State legislators recently spent part of their day in a 6-foot by 9-foot replica solitary confinement cell to raise awareness for a bill that would drastically reduce the amount of time inmates can spend in isolation.
The Humane Alternatives to Long Term Solitary Confinement Act (S.1623/A.2500) was written to restrict the use of segregated confinement in New York state while offering more rehabilitative alternatives. The proposed bill would end long-term isolation, and limit inmates’ stay in solitary confinement to 15 days. Currently, there is no limit as to how long inmates can be placed in solitary.
The bill would also ban certain populations from enduring solitary confinement for any length of time, including any person 21 years or younger, 55 years or older, pregnant, a new mother, or someone with a physical, mental, or medical disability.
For female inmates, an isolated cell is dangerous and humiliating. Women who are menstruating do not receive adequate sanitary napkins and are provided a bucket of water for supplemental “bucket bathing” because they are limited to two or three showers a week. The negative impacts continue with fear, anxiety, depression, suicidal feelings — and for abuse survivors — re-traumatization.
Thousands of people are going through what Assemblyman Jeff Aubry calls an “improper procedure,” in New York prisons and jails each day. According to the New York Campaign for Alternatives to Isolation Confinement, 60 percent of people held in long-term solitary confinement units in New York are black. Another large population subject to this treatment is the mentally ill. More than 800 people on the Office of Mental Health caseload remain in these conditions everyday.
Aubry sponsors the Assembly bill and Luis Sepulveda sponsors it in the Senate. Supporters of the legislation argue that this type of isolation is a form of torture. The sensory deprivation, lack of normal interaction, and extreme idleness of solitary can lead to intense suffering and severe psychological, physical and even neurological damage, say sponsors and supporters of the bill.
“We have a prison system that fails us,” said Assemblyman Joe Lentol. “We treat people like animals.”
In 2015, the United Nations adopted the Mandela Rules, which the U.S. was a proponent of, in prohibiting any person from being held in solitary for more than 15 days.
Colorado was the first state to adhere to this suggestion and others are considering similar limitations. New York, however, has no limitations on the time inmates can spend in solitary.
Rich Raemisch, the executive director of the Colorado Department of Correction, spent 20 hours in a solitary cell. After experiencing it firsthand, the state reduced the number of inmates held in solitary from 1,500 to 18. The HALT solitary organization has invited Cuomo and DOCCS Commissioner Anthony Annucci to spend a day in solitary to get a glimpse of what segregated inmates endure every day.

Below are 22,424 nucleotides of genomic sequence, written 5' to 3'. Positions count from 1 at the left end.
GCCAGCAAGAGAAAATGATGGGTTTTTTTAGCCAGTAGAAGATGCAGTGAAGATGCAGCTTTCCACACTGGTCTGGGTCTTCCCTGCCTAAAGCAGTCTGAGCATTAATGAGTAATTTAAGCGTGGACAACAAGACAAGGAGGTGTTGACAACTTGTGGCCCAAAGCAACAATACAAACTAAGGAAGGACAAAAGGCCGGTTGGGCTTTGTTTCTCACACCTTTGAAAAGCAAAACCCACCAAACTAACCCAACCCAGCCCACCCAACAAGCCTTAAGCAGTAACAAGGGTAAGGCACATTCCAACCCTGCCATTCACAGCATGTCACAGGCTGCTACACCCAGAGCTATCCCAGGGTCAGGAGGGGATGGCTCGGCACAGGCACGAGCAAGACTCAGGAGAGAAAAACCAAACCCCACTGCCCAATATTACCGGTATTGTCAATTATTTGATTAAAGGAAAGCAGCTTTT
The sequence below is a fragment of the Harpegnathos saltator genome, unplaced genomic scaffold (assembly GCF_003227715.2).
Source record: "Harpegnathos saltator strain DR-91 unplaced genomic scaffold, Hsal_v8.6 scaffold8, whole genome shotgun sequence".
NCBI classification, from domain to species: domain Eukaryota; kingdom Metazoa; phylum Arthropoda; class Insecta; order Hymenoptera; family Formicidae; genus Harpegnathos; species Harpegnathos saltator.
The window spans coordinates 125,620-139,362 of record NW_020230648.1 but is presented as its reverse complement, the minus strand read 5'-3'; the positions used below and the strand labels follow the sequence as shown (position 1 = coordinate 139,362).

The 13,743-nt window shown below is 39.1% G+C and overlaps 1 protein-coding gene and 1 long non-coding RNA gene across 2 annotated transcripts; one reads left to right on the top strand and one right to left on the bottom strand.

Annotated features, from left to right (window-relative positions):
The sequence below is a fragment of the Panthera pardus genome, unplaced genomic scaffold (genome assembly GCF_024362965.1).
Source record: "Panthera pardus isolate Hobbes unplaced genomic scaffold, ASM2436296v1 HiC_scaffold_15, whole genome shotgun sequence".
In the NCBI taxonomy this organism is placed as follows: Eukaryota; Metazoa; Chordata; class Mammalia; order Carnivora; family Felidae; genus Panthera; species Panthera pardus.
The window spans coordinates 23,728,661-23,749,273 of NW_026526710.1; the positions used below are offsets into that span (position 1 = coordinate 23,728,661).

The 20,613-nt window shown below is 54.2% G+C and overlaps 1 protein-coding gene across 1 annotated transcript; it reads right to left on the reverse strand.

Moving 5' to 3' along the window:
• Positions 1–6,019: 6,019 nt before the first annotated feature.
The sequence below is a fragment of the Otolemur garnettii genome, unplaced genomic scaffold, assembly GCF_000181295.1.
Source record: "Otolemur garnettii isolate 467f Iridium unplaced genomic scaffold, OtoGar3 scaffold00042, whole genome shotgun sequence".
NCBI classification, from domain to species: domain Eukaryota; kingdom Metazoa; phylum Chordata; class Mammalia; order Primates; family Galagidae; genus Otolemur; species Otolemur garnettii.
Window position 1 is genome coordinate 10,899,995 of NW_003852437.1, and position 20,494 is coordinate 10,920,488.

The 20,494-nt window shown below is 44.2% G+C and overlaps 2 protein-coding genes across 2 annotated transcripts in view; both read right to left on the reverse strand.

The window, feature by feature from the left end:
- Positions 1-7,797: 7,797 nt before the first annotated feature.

The #HALTsolitary organization brought previously incarcerated people to talk about their experiences in solitary confinement. A man named Johnny Perez spoke about the minor infractions it takes to land yourself in isolation for weeks, or months.
“We respond punitively, without really addressing the underlying issues or passing policies that decrease the likelihood that people will be placed in these spaces,” Perez said. “Contrary to popular belief, people are not there for the most egregious, violent acts. Most of the people that are there, are there for minor offenses.”
Sen. Luis Sepulveda spent 23 minutes in the replicated solitary confinement cell at the event to symbolize the 23 hours that prisoners face in solitude each day.
“You can feel the limitations. I think if I was in solitary confinement for a day, I would be a different person when I came out,” Sepulveda said. “It’s not somewhere a human being should live. It’s no way to treat a human being regardless of their behavior.”
The replica solitary cell exhibit was created in memory of Ben Van Zandt, someone who at the age of 21 commited suicide in a cell just like the one Sepulveda experienced. Ben’s parents came to Albany to share his story, speaking about the horrific sexual, physical, and verbal abuse he faced from inmates that were twice his age, and even the correctional officers.
“About a year into his sentence he was preyed upon by an older inmate who sexually assaulted him. Instead of protecting him, the guards put Ben in solitary confinement for 70 days, even though he was a victim,” explains Doug Van Zandt, Ben’s father. It was only from the help of his parents and state legislators that he was removed from solitary confinement and transferred to another prison.